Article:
It comes with nickel silver frets, so they won't last as long as stainless steel frets. If you use your instrument a lot, you might need to replace the frets after a few years. But this is unlikely as most people change instruments before this happens.

More with the same amount of frets:

Fret Size

ESP E-II M-II NT Fret Size Comparison
ESP E-II M-II NT's fret size (in orange) compared to other popular sizes

Finally, let's talk about fret size. Some people prefer tall frets because it's easier to press the strings and perform bends since there's less friction against the fretboard. On the other hand, some people like shorter frets because they like to touch the fretboard when playing, or because they got heavy hands and tend to press too much on the string and alter the of the note pitch accidently.

The ESP E-II M-II NT's frets are XL Jumbo size. These are extra-large frets, which are perfect for people who truly want the least resistance for techniques like vibrato, bending, tapping, and just playing fast in general. You won't be able to feel the fretboard with these frets, so if you press too hard you'll get the notes out of pitch. It might take a while to get used to them because of this.

More with the same type of frets:

Playability Score

Bending & Vibrato Ease 85
Chord Playability 70
Solo Playability 80
Playability 78

Tone Analysis

Wood will have little influence in the final tone of an electric guitar or bass. Instead, the hardware, especially the pickups, will be the most important thing to look at. Bur first, let's see the quality of the wood.

Wood

Mahogany wood pattern used for guitar building
Mahogany Body
Maple wood pattern used for guitar building
Maple Neck
Ebony wood pattern used for guitar building
Ebony Fretboard

Mahogany Body: This is the type of wood found in many top-of-the-line guitars, so that's a positive point for the build quality. This red-looking wood Mahogany is found in Africa and Central America and has great sustain and a warm tone due to its high density. The downside about this type of wood is that it's relatively heavy.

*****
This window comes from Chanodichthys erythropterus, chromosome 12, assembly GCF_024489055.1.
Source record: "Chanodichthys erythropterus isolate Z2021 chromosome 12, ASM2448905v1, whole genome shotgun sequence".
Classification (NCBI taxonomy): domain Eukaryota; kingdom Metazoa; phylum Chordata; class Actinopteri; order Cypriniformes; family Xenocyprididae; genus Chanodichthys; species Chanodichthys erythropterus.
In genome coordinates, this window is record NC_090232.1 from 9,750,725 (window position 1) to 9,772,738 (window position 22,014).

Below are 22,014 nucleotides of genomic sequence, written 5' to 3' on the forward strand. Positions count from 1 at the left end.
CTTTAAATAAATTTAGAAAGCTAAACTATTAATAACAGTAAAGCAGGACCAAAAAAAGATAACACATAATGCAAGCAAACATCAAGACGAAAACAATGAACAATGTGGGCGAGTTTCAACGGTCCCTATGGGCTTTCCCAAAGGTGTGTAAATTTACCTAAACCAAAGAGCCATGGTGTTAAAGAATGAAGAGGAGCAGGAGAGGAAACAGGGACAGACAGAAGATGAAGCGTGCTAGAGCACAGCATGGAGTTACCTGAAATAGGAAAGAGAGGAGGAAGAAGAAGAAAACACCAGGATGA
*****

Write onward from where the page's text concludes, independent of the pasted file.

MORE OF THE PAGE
Maple Neck: This is one of the most popular types of wood used in all kinds of guitars. It's heavy, strong and compact, which makes it great for necks. However, it's also used for fretboards, bodies and tops due to its light color, resistance and beautiful patterns. When it comes to tone, it highlights the mid and high frequencies.

Ebony Fretboard: This is one of the most expensive woods there is, which is why it's mostly used for fretboards. It is dense, heavy, highly resistant and comes in a really dark color that gives any guitar a classy touch. Tone wise, it helps the high side of the spectrum and provides good sustain.

More made with the same wood:

Pickups

This guitar comes with pickups from one of the top brands: Bare Knuckle. So you can expect well built pickups with great sound that shouldn't need an upgrade anytime soon.

These are passive pickups, so you can expect a rounder sound and a moderade level of output.

The ESP E-II M-II NT's configuration is HH. With this pickup combination, you'll get warmer tones and more output than using single coils. Humbucker pickups cancel the noise that single-coil suffer from, which also results in a warmer tone. This pickup combination isn't only for high-gain music like Hard Rock or Heavy Metal. Their warmness is also popular for Jazz, Indie, R&B, Blues and more.

More with the same pickups

24 Frets
Fixed Bridge
Bare Knuckle Aftermath Bridge Pickup
Bare Knuckle Aftermath Neck Pickup
24 Frets
Floyd Rose Bridge
Bare Knuckle Aftermath Bridge Pickup
Bare Knuckle Aftermath Neck Pickup
24 Frets
Fixed Bridge
Bare Knuckle Aftermath Bridge Pickup
Bare Knuckle Aftermath Neck Pickup
24 Frets
Fixed Bridge
Bare Knuckle Aftermath Bridge Pickup
Neck Pickup

Versatility

It comes with the popular 3-way switch that is present in most guitars. For more versatility, players tend to prefer a 5-way switch, although it all depends on what you want to use your guitar for.

Unfortunately, it doesn't come with more options for coil split or coil tapping. This makes it less versatile than some competitors.

Diagram

ESP E-II M-II NT pickups switch and push knobs diagram